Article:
With the shock results of our recent general election in the UK the role of politics at a local level to get people motivated and involved is in focus. We travelled to Sheffield DocFest, a champion of the independent filmmaker, last month to find this mood exhibited in many of the films on offer; films from all over the world reflecting the growing anger of people who have had enough of the ruling elite’s flimsy excuses for taking away their freedoms.
Jaha Dukureh grew up in the ultra conservative Serahuli tribe in Gambia, like 100% of the other women of that tribe she experienced female genital mutilation (FGM) at the age of just 2 weeks old; sent to the US at 15 for an arranged marriage she realised the extent of what had been done to her. After being awakened by the Guardian newspaper’s campaign against FGM she decided it was time for her to take action in America. In 2013, aged just 24, she started Safe Hands for Girls which led her back home to The Gambia. Jaha’s Promise documents her return to a homeland where everything from tradition to religion are used as excuses for the continuing practice.
Her grass roots movement to tackle the on-going misconceptions about why FGM was still taking place puts her at loggerheads with the most senior Imam in the country and even the president himself. A harrowing but victorious and uplifting film shows her standing up to the powers that be and refusing to take no for an answer. Proving herself to be a real diplomat this is an example of one person saying ‘no more’, she still campaigns today to educate at a local level for real and lasting change.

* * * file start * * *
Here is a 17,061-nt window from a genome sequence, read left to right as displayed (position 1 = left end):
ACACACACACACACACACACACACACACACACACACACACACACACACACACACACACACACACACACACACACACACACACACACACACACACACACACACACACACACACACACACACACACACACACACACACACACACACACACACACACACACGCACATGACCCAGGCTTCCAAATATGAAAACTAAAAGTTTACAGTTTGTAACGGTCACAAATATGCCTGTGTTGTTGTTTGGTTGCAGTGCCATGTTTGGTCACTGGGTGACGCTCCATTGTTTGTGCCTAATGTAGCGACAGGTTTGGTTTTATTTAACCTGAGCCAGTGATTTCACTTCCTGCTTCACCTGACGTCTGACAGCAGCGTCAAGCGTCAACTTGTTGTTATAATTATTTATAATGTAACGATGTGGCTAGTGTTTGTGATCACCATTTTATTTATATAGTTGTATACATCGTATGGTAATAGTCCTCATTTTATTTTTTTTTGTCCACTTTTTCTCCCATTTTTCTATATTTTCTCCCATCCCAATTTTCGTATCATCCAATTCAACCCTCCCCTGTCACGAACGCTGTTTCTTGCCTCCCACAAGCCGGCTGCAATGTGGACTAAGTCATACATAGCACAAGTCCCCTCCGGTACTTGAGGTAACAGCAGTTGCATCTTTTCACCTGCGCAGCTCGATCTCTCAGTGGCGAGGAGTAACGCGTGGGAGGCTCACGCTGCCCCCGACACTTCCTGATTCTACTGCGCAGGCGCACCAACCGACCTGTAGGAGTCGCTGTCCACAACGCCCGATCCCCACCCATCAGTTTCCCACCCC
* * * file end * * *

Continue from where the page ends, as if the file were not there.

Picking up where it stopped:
The Death and Life of Marsha P. Johnson is a real-life crime story where anti-violence activist Victoria Cruz, a transgender woman, starts her own investigation into the death in 1992 of Marsha P. Johnson, a heroine of the Stonewall years who was found drowned in the Hudson River. Police never properly investigated her death at the time, and Victoria, amongst others, is convinced that Marsha was a victim of murder.
Through archival footage and interviews director David France reveals the history of the activism of the gay and transgender community from the 70s onwards. The police and the politicians of the day at best ignored and at worst were openly hostile towards these communities. It was up to the LGBT people themselves to march and organise to bring about change. Sadly transgender women are still the most likely group to suffer violence; we were shown the case of Islan Nettles who in 2013 aged just 21 was beaten to death by a young man when he realised she was transgender. The film offers no satisfying conclusion for Victoria but this fight isn’t over and this movement is shown in the film as being as necessary today as it was decades ago.